These authors contributed equally to this study.
Transcriptomic profiles of Wnt3a and insulin in primary cultured rat cortical neurones
Article first published online: 1 JUL 2011
© 2011 The Authors. Journal of Neurochemistry © 2011 International Society for Neurochemistry
Journal of Neurochemistry
Volume 118, Issue 4, pages 512–520, August 2011
How to Cite
Hooper, C., Killick, R., Fernandes, C., Sugden, D. and Lovestone, S. (2011), Transcriptomic profiles of Wnt3a and insulin in primary cultured rat cortical neurones. Journal of Neurochemistry, 118: 512–520. doi: 10.1111/j.1471-4159.2011.07349.x
- Issue published online: 14 JUL 2011
- Article first published online: 1 JUL 2011
- Accepted manuscript online: 14 JUN 2011 03:18AM EST
- Received January 31, 2011; revised manuscript received May 27, 2011; accepted May 30, 2011.
Vol. 123, Issue 1, 202, Article first published online: 16 AUG 2012
- glycogen synthase kinase;
- target genes;
J. Neurochem. (2011) 118, 512–520.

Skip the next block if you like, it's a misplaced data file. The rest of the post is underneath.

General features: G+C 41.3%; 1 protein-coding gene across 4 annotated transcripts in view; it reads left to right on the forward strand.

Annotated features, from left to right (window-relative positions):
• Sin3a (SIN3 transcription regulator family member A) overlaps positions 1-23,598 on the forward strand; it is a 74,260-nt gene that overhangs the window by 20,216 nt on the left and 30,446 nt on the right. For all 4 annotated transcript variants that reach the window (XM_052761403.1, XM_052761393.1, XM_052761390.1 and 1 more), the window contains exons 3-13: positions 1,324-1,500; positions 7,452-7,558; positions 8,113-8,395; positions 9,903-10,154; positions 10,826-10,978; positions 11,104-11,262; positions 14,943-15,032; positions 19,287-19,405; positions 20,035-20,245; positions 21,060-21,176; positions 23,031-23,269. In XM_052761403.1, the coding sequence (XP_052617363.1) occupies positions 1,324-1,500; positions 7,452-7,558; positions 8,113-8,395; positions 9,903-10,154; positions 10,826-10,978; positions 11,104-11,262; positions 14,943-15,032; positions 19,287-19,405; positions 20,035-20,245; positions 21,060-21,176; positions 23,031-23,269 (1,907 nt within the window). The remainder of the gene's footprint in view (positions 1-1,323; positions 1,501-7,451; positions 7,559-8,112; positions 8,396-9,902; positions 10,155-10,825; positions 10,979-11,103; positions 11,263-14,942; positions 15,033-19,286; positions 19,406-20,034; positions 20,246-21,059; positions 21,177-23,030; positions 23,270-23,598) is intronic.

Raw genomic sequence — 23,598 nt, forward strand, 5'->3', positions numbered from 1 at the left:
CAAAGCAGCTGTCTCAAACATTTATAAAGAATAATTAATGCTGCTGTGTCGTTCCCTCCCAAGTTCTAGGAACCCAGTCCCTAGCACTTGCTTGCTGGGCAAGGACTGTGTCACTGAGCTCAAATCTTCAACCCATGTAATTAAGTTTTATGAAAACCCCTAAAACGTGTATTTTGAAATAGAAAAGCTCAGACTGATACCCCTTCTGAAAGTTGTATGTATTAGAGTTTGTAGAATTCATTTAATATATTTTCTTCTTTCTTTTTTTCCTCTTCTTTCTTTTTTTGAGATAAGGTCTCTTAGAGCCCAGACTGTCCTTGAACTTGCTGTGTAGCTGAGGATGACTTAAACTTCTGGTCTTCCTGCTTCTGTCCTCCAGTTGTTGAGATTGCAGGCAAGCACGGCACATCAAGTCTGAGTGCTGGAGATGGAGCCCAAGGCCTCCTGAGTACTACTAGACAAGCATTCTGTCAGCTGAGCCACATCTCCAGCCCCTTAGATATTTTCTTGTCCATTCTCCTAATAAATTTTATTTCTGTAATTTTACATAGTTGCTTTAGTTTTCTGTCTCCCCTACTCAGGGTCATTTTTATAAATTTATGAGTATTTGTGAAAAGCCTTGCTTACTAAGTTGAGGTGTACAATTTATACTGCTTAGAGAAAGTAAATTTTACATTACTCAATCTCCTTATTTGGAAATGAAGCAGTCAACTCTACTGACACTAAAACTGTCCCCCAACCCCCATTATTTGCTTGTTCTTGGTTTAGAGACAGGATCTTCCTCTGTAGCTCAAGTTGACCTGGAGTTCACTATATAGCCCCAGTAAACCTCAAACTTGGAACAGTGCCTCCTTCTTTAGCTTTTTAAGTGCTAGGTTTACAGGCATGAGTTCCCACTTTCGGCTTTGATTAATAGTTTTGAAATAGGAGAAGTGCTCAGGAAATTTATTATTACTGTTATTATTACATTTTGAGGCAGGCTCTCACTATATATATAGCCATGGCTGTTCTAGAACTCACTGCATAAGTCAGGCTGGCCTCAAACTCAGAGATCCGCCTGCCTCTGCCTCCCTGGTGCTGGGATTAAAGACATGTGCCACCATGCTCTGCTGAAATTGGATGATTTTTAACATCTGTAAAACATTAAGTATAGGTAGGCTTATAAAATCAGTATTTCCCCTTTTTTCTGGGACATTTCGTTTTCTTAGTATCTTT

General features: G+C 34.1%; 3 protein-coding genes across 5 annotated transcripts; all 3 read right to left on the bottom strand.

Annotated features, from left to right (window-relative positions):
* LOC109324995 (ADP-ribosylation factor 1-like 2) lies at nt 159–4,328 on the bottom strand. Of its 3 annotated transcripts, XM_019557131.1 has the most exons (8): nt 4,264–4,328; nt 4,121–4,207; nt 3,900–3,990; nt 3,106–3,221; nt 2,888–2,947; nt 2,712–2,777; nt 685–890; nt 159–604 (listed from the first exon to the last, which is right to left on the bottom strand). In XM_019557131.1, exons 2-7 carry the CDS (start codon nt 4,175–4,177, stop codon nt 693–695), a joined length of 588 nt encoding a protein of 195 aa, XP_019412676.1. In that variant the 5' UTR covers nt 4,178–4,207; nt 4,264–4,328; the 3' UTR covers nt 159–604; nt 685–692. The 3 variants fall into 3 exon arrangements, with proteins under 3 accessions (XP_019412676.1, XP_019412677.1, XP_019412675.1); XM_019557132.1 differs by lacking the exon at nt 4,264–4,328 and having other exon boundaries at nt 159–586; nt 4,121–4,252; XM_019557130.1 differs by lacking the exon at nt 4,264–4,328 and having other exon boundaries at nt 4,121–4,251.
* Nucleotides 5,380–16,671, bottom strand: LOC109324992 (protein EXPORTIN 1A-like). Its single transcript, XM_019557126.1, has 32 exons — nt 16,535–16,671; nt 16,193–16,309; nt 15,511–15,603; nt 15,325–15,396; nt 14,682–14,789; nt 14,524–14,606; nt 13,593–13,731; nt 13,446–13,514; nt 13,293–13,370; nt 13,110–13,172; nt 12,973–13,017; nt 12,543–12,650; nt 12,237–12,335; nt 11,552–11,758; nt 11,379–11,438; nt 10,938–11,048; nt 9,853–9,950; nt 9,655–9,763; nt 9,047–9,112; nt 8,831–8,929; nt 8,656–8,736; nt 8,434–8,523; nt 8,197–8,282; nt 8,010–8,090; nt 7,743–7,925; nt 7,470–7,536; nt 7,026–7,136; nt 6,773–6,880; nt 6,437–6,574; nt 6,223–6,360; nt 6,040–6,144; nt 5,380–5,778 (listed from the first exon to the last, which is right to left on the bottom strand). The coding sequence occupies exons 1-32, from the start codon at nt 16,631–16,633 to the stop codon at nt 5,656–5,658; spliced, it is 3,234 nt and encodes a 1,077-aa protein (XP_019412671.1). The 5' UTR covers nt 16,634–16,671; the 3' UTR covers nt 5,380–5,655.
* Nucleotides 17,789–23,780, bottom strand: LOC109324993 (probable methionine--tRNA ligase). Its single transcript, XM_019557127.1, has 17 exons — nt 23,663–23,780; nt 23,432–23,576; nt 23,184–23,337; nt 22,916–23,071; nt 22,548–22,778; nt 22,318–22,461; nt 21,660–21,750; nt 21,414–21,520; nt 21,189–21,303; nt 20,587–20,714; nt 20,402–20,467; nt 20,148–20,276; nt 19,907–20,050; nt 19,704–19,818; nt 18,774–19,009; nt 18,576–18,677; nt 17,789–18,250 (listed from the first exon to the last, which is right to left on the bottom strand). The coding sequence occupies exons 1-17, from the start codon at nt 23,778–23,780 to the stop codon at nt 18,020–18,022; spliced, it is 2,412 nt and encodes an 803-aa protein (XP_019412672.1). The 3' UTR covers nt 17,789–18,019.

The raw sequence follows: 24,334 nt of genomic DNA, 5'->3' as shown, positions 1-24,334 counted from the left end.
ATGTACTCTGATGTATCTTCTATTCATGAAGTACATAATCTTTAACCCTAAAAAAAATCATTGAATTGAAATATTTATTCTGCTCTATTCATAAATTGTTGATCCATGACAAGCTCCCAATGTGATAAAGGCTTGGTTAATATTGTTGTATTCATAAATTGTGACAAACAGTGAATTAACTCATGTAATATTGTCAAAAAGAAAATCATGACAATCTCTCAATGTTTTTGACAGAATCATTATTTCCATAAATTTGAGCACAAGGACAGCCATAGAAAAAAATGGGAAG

Glycogen synthase kinase 3 (GSK3) is a widely expressed, constitutively active, serine/threonine kinase that is negatively regulated by both Wnt and insulin via two independent signalling pathways. GSK3 is an important mediator in many physiological processes including glycogen metabolism, apoptosis and gene transcription. In addition, GSK3 is implicated in diseases such as Alzheimer’s, schizophrenia and cancer, where it exhibits deregulated activity. In this study, we sought to determine the neuronal genes regulated by both Wnt and insulin in an in vitro cell culture model to further elucidate the signalling roles GSK3 plays in the CNS. Affymetrix Rat Genome 230 2.0 whole genome microarrays were used to explore the expression profiles of rat primary cortical neurones treated with recombinant Wnt3a (10 nM) or insulin (50 nM) for 2 h. Following a conservative correction (Bonferroni) for multiple testing, seven genes were identified to be differentially expressed from controls; four of these genes were regulated by insulin and three genes were regulated by both insulin and Wnt3a. The data were also analysed using a false discovery rate cut off, which is a less stringent correction for multiple testing. This approach yielded 105 genes that were differentially regulated from controls; 72 of the gene changes were attributable to insulin treatment, 11 were because of Wnt3a treatment and 22 genes were altered by both insulin and Wnt3a. These data demonstrate that the Wnt and insulin pathways exhibit both divergent and overlapping signalling activities in neuronal cells. The overlapping transcriptional response was not attributable to Wnt3a activating Akt. These findings have ramifications for neurodevelopment and neurological diseases, in which the Wnt and insulin signalling pathways are implicated.